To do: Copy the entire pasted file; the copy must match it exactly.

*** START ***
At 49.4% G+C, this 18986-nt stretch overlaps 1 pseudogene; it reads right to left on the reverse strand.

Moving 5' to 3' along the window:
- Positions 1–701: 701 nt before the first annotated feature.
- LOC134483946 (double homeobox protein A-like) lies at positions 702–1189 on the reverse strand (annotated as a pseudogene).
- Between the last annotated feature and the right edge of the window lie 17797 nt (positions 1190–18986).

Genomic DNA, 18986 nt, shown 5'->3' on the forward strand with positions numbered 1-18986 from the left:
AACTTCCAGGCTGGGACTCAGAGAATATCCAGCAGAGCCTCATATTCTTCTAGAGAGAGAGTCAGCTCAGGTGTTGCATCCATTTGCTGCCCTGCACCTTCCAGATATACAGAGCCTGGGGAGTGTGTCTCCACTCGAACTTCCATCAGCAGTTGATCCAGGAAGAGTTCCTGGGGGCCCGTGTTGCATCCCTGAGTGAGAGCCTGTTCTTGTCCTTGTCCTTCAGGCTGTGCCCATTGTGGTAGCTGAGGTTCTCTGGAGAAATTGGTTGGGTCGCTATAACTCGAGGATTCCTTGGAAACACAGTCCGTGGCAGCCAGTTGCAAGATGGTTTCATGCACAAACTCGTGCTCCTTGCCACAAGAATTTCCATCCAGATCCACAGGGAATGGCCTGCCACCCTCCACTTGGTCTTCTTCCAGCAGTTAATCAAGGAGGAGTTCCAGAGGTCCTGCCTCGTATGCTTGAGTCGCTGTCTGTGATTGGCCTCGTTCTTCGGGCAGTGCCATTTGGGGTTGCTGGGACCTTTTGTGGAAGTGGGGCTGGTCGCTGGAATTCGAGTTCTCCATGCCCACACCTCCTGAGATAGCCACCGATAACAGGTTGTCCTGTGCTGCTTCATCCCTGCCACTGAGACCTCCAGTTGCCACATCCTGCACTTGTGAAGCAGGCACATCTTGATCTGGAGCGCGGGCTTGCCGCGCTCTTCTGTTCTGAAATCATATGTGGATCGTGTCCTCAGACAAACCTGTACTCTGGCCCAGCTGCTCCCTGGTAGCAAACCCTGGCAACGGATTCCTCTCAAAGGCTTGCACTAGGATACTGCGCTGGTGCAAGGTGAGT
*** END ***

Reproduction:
At 49.4% G+C, this 18986-nt stretch overlaps 1 pseudogene; it reads right to left on the reverse strand.

Moving 5' to 3' along the window:
- Positions 1–701: 701 nt before the first annotated feature.
- LOC134483946 (double homeobox protein A-like) lies at positions 702–1189 on the reverse strand (annotated as a pseudogene).
- Between the last annotated feature and the right edge of the window lie 17797 nt (positions 1190–18986).

Genomic DNA, 18986 nt, shown 5'->3' on the forward strand with positions numbered 1-18986 from the left:
AACTTCCAGGCTGGGACTCAGAGAATATCCAGCAGAGCCTCATATTCTTCTAGAGAGAGAGTCAGCTCAGGTGTTGCATCCATTTGCTGCCCTGCACCTTCCAGATATACAGAGCCTGGGGAGTGTGTCTCCACTCGAACTTCCATCAGCAGTTGATCCAGGAAGAGTTCCTGGGGGCCCGTGTTGCATCCCTGAGTGAGAGCCTGTTCTTGTCCTTGTCCTTCAGGCTGTGCCCATTGTGGTAGCTGAGGTTCTCTGGAGAAATTGGTTGGGTCGCTATAACTCGAGGATTCCTTGGAAACACAGTCCGTGGCAGCCAGTTGCAAGATGGTTTCATGCACAAACTCGTGCTCCTTGCCACAAGAATTTCCATCCAGATCCACAGGGAATGGCCTGCCACCCTCCACTTGGTCTTCTTCCAGCAGTTAATCAAGGAGGAGTTCCAGAGGTCCTGCCTCGTATGCTTGAGTCGCTGTCTGTGATTGGCCTCGTTCTTCGGGCAGTGCCATTTGGGGTTGCTGGGACCTTTTGTGGAAGTGGGGCTGGTCGCTGGAATTCGAGTTCTCCATGCCCACACCTCCTGAGATAGCCACCGATAACAGGTTGTCCTGTGCTGCTTCATCCCTGCCACTGAGACCTCCAGTTGCCACATCCTGCACTTGTGAAGCAGGCACATCTTGATCTGGAGCGCGGGCTTGCCGCGCTCTTCTGTTCTGAAATCATATGTGGATCGTGTCCTCAGACAAACCTGTACTCTGGCCCAGCTGCTCCCTGGTAGCAAACCCTGGCAACGGATTCCTCTCAAAGGCTTGCACTAGGATACTGCGCTGGTGCAAGGTGAGT